The Shadow Hand

The Shadow Hand

By Hilary Hargis
© 2018 by the author

 

In the valley of the mountain, in the village near the sound, from the gates to the lake lived the trees. Their branches hung like a garland over the Avenue, draped in one great long limb to the hinges and shore. From this thatch of twig, each trunk took its place near the Avenue and pushed its root underground.

The men of the village had come to the Avenue, shingling their own gables to make a hearth and find a home. Fires were stoked, windows were shuttered, and porches were swept on the Avenue.

The strand of trees grew strong, despite the gables and paint and trusses along the Avenue. They were stronger, in fact, because of it. The villagers knew they lived under the roof of a fickle master. But villagers passed under the trees, and roots passed under the villagers, without any disruption to their unspoken truce. And so it would remain, until the child grew up on the Avenue.

Her first view of the Avenue was from a carriage, the blurs of green and brown swirling above her unfocused eyes. Then she felt the smooth, worn roots under her unsteady feet, then the rough bark in hand as she darted between the trees in play.

She had been to the lake one day watching the fish swim their circles. Dragging her feet through the mounding piles of leaves, she followed the tree line home. Dusk was falling quickly now and the yellow glow of homelight began to flood the windows on the Avenue. As the window lights grew brighter, and the day around her fell to gray, she was surprised to see a streak of darkness spread out from each trunk--a shadow cast by the indoor lights. She jumped over each shadow at first, a new game to play, until she neared a streak that seemed darker than the rest. She slowed down and paused, then lowered her knees to the black vein. It was like no other black she had ever seen, palpable and rich like velvet, yet gaping and hollow like an echo. She leaned in, her short hair swinging around her ears.

“Away! Magda. Do not. The dark!”

Magda spun toward the sound of her mother’s choked voice. Pressing her fingers to the ground, she steadied herself and pushed off toward home. Or at least she had willed herself to push, and had willed her knees to stand, had willed herself home. Why was she still kneeling in the earth? Then she felt it: a thin grasp, as firm as iron around her ankle. She turned her head slowly and saw the arm of black root rising out of the shadow, coiling its tendrils over her foot.

She flung herself at the earthen hand, clawing at each finger, stomping on its powerful arm. Dirt crumbled under her nails and dissolved with each kick, but the tendrils held strong. Weeping now, hair clinging to her hot cheeks, Magda heaved herself away from the tree.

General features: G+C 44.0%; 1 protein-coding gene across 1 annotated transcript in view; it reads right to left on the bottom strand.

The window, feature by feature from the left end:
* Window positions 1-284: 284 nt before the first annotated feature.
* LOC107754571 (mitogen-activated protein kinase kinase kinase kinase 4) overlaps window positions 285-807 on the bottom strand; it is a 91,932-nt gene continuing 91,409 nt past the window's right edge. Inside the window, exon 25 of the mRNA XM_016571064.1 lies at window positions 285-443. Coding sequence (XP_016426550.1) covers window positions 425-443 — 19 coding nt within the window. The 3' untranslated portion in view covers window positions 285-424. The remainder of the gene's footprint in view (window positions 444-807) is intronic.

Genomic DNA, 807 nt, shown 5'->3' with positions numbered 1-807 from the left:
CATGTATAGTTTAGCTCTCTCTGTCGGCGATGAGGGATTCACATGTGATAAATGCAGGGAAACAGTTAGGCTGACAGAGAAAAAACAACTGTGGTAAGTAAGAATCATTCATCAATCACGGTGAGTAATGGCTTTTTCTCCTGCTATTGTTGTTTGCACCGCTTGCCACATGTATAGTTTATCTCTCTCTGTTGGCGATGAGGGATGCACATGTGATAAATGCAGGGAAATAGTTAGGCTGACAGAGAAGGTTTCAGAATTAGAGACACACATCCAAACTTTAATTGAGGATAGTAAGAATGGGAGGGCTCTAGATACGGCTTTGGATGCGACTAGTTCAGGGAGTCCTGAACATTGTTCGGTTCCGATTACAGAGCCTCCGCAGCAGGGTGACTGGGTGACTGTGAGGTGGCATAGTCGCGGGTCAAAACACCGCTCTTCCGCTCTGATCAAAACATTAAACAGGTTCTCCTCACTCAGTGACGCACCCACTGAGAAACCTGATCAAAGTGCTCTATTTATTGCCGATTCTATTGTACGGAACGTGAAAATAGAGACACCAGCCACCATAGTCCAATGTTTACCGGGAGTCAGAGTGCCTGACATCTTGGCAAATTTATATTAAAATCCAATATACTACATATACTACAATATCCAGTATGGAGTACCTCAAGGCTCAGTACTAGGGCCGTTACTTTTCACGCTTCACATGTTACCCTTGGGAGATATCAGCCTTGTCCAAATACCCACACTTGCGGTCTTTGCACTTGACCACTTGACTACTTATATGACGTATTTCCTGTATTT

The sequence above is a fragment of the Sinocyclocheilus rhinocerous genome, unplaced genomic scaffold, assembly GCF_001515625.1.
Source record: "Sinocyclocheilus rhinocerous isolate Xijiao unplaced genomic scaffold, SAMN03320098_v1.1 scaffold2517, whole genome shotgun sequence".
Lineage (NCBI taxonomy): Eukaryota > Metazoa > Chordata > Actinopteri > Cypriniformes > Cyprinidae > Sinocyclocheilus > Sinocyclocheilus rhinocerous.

The rough ground hit her hard. Gasping for air that seemed to forsake her, Magda scrambled backwards. The leaves were brittle between her toes, and she saw the glint of her shoe buckle as the hand dragged it into the obliterating dark.

For a moment she stared. Finally she pushed off the ground; finally her quaking knees stood. With limping, uneven strides, Magda stumbled to the porch steps and through the light-filled door.

Mother slammed the door behind her. With a glance at Magda’s mud and tear-streaked face, her dress spewed with soil, her foot stripped of stocking and shoe, Mother scooped her into the light of the kitchen. Soup appeared before Magda, and a cloth to smooth her face and hair, but all Magda noticed were the lines deepening on Mother’s forehead. The broom in Mother’s hands pounded more than swept the floor, her knuckles turning white on the broom handle.

“You will need another shoe,” she said at length, wielding the broom.

Magda’s eyes refocused on the crust of bread on the table. Mother was talking about shoes? But she was right. Soon it would snow, and there were no spares to be had on the Avenue.

“We’ll go to the cobbler tomorrow.” Reaching over the hearth, Mother grasped the black and gold tin and weighed it in her hands. “We have enough.”

Magda pushed her bowl away and started to rise.

“No objections,” Mother cut in, lowering herself to the table with an aching sigh.

#

They went at high noon, clasping hands as they rushed along the Avenue.

“Good day,” chimed the cobbler when they stepped into the workshop. Glimpsing Magda’s foot wrapped in rags, the cobbler donned a disapproving grin. “Miss Magda, How does a good girl like you lose a shoe in weather like this?”

The two stood before him, looking at the floor, at each other, at the foot forms on the wall.

As the silence lengthened, the merriment drained from the cobbler’s face. He leaned forward over his workbench and pushed aside his awl.

“One shoe is never enough,” he said simply.